Over the past couple days I’ve had a little cold. Not bad, just enough to make me cranky and enough to give me the excuse to stay in bed more than my morals will typically let me. But this morning I must have been feeling better because all I could think about was food. Not just any food, but raw food that needed to be transformed with slicing, dicing, and heating.
So it makes sense that as I sat, as I do most every morning, with my guide books and friend-provided to-do lists, that I would gravitate to one neighborhood in Istanbul that is known for its fresh food open-air markets. Only problem being: It is is Asia, I’m in Europe. However a little further research uncovered that this is completely surmountable with a stroll along Istanbul’s most famous pedestrian street, a ride on the funicular down to the water, and then a short ferry ride across the Bosporus Strait. I was there in no time. Total transportation cost: About 3 Turkish Lira or $2US.
I found the food bazaar right away, but as is typical of me, I’m too shy to try and actually buy stuff from the street vendors. It would be okay if I knew what the product was (If you have to ask…), knew the quantity I wanted (must do it in the metric system), and if I spoke at least a single, solitary word of Turkish. So as is also typical, I spent my stroll through the market with these thoughts going through my head:
- Oh my god, look at the cheese, I wonder what kind it is, I wonder how much it costs. How much would I buy, 300 grams?
- Do you think it is goat cheese, cow’s milk cheese?
- And look at those olives! That cheese would sure go good with those olives, yes sir-ee, very good I’d bet
- Look at the lamb chops, they sure are nice. I wish I had a grill, I only know how to grill them
- Wonder if I can find some nice pork chops? Duh, not likely. Forget the ham too. Bacon, you’d land in prison.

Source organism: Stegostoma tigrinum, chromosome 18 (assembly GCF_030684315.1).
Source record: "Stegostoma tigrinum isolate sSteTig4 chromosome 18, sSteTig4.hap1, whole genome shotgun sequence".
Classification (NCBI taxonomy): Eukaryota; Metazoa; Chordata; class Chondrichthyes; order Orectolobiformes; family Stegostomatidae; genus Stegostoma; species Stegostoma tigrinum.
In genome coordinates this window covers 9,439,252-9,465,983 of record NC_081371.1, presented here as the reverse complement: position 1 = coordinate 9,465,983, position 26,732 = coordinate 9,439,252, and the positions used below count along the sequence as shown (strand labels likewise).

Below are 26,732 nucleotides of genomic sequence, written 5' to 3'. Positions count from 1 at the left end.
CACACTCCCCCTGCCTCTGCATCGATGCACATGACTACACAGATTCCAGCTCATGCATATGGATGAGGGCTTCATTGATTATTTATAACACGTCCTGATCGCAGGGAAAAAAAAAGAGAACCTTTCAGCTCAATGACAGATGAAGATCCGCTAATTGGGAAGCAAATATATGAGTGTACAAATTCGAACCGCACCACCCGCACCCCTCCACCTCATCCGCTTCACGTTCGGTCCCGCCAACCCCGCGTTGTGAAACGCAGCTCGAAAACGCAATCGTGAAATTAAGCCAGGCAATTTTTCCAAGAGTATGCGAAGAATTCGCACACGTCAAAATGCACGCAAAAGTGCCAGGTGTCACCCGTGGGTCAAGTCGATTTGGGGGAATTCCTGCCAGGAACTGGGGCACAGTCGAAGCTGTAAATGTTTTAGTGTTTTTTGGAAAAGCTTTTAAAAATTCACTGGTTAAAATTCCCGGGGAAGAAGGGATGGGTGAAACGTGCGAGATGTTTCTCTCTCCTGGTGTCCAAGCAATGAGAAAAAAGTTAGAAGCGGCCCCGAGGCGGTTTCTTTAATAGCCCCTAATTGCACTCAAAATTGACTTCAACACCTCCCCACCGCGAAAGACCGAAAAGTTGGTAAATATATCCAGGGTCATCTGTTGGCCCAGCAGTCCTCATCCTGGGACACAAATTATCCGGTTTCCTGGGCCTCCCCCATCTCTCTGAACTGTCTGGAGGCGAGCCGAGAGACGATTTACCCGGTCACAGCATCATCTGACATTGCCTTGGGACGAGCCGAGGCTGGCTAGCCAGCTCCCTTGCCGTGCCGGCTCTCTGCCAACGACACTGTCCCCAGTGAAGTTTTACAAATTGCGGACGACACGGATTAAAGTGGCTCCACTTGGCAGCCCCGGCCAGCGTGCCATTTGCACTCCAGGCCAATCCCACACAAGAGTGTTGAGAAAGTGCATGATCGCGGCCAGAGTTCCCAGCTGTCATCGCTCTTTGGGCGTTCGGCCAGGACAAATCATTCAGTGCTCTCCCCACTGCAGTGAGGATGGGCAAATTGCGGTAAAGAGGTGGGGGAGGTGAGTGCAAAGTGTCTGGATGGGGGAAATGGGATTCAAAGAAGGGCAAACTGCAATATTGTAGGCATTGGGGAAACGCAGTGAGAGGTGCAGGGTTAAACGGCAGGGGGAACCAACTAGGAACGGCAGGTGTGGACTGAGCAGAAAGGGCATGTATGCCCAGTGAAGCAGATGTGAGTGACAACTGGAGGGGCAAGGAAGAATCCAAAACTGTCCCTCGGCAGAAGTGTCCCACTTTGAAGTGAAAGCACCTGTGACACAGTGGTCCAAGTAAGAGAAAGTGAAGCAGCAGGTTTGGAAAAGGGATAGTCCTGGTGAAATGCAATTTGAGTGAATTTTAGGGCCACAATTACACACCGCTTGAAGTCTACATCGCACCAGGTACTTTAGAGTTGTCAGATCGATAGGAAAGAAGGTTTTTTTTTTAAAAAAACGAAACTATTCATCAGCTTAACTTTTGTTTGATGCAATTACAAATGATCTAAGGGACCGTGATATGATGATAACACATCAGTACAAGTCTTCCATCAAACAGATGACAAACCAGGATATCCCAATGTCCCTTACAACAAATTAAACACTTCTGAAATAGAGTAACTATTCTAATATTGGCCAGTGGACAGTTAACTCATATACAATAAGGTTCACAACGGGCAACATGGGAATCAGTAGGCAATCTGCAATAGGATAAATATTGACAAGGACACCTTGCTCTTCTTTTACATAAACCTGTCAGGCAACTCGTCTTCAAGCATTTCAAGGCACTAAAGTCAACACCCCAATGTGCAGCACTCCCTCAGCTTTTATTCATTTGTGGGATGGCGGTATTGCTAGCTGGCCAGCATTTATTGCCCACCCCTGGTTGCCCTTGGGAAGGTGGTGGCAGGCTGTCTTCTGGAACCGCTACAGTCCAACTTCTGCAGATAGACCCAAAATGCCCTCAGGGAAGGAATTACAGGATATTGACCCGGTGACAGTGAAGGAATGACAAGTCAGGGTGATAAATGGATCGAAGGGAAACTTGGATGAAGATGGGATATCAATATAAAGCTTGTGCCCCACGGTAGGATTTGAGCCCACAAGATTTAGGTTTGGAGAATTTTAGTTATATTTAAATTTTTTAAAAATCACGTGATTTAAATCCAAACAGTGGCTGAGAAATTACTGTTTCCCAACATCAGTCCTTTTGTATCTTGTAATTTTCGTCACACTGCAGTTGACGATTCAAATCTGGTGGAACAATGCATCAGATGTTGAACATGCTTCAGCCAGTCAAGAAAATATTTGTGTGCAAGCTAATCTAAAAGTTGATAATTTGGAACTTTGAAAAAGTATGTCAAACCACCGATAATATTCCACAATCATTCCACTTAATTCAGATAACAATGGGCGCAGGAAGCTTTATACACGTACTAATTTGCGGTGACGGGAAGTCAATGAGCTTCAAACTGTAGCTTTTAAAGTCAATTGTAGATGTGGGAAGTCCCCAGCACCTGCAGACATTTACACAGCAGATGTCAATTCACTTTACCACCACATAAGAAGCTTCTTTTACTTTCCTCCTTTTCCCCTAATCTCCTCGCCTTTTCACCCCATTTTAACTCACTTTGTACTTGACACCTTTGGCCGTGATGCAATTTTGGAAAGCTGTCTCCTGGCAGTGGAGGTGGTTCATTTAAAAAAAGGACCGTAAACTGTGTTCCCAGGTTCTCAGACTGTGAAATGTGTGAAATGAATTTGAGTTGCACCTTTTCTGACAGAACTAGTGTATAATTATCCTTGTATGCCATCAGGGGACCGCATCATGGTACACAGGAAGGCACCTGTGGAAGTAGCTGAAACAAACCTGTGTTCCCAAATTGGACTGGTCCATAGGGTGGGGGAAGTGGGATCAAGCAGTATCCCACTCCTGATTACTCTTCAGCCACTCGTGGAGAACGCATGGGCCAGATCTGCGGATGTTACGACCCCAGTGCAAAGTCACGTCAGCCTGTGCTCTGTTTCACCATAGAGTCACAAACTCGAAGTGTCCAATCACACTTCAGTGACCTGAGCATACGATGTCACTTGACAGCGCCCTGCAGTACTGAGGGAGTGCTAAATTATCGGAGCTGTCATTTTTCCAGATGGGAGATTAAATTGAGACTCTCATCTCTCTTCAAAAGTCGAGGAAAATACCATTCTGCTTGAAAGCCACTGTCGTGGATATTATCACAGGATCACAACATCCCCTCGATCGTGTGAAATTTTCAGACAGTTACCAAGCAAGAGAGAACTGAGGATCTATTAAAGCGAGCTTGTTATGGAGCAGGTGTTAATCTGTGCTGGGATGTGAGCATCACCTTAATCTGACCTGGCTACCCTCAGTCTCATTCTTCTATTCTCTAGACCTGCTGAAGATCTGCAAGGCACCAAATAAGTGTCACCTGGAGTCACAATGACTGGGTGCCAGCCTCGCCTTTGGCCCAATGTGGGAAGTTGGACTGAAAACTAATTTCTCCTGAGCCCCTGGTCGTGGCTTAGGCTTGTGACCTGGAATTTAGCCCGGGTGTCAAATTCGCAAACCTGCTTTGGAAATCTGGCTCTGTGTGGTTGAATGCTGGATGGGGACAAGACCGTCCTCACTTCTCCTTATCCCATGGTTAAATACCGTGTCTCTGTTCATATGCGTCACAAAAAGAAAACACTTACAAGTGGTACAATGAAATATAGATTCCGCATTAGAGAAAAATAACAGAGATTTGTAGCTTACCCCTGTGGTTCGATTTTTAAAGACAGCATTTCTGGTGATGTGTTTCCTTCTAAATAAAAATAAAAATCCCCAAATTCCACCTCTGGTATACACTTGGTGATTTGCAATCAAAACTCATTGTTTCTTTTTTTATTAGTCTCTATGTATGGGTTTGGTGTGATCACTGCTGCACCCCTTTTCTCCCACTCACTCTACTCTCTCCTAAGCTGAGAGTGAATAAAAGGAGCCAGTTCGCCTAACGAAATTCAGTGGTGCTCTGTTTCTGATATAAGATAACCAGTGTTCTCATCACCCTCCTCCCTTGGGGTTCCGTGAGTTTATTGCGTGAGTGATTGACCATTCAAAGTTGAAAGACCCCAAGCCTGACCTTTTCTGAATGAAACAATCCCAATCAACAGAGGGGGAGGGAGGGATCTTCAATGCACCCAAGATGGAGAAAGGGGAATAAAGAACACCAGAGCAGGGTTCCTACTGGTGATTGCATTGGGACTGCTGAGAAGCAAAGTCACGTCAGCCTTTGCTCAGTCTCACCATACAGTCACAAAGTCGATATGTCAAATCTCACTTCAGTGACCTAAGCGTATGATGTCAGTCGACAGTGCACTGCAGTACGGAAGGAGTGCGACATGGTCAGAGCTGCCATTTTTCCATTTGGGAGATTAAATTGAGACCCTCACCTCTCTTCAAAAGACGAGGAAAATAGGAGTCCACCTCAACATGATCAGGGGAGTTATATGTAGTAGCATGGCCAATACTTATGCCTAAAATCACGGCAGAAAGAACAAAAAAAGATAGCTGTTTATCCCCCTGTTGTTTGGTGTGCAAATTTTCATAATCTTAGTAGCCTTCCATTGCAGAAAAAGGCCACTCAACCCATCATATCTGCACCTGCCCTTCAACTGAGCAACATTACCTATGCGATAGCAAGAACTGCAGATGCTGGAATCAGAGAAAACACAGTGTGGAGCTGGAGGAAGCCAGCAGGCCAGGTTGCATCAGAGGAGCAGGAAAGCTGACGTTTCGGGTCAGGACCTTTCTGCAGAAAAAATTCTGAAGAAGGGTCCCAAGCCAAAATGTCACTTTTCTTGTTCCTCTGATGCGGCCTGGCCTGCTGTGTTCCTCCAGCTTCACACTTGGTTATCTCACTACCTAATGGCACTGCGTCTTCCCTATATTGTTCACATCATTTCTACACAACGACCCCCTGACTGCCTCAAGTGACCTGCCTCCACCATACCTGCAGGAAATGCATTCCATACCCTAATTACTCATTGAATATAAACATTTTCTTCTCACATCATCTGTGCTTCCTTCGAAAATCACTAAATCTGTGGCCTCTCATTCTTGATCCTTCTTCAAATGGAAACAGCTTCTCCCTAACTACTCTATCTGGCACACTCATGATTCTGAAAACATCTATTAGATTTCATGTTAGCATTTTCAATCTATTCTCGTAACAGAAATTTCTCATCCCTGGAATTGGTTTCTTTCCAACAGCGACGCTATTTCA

- “Tavuk.” I think that means chicken. Sure looks like chicken. I could sure go for some chicken. Is “tavuk” chicken”
- “Turkish Delight.” Thanks for the English, but what delights Turks? Looks like some pretty delectable sweets, but with my luck it could be similar to “Spanish fly.” Now wouldn’t that put me in a predicament. (LOL to self)
- Wipe smile off face because the guy selling the beets (beautiful beets, in season beets, I’d sure like to have some of those beets) thinks I’m crazy for walking around with a goofy smile. He knows about the Turkish delights, I just know he does.
- Darn, we’re at the end of the market, let’s get our nerve up and go back and look at those eggs again.
- Shit. They don’t say “tavuk” anywhere, I wonder if their chicken eggs? What does “kaz” mean?
So goes my brain as I stroll through the fresh food market without a single purchase, and then I turn a corner and before me, lo and behold, is a full-fledged grocery store! It’s not a Ralph’s Fresh Faire or a Kroger, but it has light streaming down into it from heaven with angels flying above the entrance door. It was sent to me.
Why is this better? It’s because you can take your time, discern what is in the package, the price is marked (albeit in Turkish Lira, but I can deal with that), and you don’t have to talk to a soul. So, I stocked up! The hardest part was trying to blend in getting back on the ferry laden with grocery bags. I mean really, who goes all the way to Asia to do their grocery shopping?
But I don’t care because we’re having eggs for breakfast tomorrow…tavuk eggs. And for dinner tonight we’re having tavuk, rolled in bread crumbs (I know they’re bread crumbs because I made them myself) fried in olive oil (there’s a picture of an olive on the bottle). We’re having roasted potatoes. I know they’re potatoes…I’m from KY where we had outbuildings dedicated to their storage.
I walked home with my grocery bags and the same smile I had when I thought of the “Turkish Delights.” I didn’t even try to supress it, these Turks are already on to me anyway. I might as well enjoy it.